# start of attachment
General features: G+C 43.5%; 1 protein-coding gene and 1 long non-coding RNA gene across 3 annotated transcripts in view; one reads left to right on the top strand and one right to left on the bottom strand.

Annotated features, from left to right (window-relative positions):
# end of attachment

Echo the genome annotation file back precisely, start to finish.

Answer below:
General features: G+C 43.5%; 1 protein-coding gene and 1 long non-coding RNA gene across 3 annotated transcripts in view; one reads left to right on the top strand and one right to left on the bottom strand.

Annotated features, from left to right (window-relative positions):